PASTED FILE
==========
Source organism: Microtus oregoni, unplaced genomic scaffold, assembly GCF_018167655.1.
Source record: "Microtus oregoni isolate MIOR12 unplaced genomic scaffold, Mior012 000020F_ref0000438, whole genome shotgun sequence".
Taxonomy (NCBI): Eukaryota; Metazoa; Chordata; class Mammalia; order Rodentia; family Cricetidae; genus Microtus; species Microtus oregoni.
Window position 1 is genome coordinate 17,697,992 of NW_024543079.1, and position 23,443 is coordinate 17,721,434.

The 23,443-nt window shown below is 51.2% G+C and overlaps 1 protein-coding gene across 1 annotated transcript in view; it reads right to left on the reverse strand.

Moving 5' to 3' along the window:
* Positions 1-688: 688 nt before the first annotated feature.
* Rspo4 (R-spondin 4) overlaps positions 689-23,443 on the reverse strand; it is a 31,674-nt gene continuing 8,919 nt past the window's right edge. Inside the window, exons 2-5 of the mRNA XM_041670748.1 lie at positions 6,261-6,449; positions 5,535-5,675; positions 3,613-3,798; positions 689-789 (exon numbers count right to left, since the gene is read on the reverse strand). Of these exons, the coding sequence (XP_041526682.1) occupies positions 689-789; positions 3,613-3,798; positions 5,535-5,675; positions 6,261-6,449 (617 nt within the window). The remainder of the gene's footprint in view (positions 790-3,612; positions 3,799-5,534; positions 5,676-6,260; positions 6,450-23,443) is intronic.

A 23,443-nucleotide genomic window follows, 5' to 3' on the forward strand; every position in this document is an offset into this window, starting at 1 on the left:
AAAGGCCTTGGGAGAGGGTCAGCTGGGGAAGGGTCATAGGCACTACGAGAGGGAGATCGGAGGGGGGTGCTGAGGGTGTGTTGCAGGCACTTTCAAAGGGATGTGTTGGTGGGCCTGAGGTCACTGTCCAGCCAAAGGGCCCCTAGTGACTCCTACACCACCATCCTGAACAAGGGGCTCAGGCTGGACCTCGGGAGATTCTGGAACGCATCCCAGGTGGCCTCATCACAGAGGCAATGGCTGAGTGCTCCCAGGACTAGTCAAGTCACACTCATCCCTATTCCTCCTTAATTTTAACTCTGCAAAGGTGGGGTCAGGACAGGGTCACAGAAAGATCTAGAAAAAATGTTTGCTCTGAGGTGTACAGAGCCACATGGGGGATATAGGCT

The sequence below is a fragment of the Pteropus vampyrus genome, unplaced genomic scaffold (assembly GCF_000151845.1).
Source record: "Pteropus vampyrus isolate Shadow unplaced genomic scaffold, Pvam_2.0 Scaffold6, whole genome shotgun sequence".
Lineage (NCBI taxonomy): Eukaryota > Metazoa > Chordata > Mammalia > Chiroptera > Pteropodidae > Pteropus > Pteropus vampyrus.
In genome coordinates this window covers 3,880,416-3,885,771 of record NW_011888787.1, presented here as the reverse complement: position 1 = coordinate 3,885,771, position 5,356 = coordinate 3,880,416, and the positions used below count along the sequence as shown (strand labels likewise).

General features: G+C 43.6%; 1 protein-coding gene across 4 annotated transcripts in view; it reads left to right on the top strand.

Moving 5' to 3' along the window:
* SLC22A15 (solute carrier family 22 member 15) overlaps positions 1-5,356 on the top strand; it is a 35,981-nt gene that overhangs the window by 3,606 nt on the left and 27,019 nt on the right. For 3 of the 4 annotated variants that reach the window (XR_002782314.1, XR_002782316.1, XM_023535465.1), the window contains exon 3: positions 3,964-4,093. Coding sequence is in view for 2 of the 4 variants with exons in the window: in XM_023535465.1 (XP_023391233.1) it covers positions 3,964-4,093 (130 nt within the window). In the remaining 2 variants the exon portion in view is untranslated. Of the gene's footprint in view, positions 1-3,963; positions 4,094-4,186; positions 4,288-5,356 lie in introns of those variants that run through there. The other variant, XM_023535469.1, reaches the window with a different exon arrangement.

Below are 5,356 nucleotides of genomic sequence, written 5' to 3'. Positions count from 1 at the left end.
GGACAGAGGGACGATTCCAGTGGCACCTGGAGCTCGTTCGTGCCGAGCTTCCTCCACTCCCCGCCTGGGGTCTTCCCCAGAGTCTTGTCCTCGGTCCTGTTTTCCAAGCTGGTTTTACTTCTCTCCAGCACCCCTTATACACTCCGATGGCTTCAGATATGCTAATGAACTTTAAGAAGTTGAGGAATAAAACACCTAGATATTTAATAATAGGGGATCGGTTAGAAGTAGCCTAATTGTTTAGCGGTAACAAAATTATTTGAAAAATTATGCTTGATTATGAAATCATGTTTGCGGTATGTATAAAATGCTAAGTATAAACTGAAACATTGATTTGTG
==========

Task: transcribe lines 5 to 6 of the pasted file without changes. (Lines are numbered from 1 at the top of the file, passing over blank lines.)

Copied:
The 23,443-nt window shown below is 51.2% G+C and overlaps 1 protein-coding gene across 1 annotated transcript in view; it reads right to left on the reverse strand.

Moving 5' to 3' along the window: